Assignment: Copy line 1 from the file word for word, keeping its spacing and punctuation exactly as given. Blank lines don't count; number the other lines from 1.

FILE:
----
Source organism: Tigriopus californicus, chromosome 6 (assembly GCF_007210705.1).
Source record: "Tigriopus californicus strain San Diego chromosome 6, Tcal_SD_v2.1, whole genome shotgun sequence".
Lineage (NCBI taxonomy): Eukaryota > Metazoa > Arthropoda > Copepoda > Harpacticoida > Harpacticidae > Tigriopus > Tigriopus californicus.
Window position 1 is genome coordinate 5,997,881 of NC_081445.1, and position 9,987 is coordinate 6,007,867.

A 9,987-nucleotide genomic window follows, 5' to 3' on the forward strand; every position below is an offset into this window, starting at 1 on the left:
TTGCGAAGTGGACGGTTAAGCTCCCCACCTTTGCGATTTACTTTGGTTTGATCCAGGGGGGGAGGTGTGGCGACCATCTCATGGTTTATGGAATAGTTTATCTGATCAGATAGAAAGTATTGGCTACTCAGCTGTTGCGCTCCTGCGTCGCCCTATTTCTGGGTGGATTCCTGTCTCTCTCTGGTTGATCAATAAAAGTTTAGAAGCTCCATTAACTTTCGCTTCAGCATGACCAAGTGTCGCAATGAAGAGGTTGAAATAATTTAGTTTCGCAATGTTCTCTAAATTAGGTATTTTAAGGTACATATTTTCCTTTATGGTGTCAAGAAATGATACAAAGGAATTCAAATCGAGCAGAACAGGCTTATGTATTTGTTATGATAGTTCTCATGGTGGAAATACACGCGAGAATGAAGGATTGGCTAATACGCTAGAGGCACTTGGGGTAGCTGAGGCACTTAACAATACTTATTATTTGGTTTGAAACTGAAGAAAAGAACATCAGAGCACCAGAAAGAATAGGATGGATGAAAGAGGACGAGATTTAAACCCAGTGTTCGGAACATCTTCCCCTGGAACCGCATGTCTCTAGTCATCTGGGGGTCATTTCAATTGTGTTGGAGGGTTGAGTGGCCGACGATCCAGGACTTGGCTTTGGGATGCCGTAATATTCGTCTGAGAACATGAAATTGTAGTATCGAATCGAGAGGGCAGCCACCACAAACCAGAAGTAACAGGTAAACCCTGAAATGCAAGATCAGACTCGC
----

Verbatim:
Source organism: Tigriopus californicus, chromosome 6 (assembly GCF_007210705.1).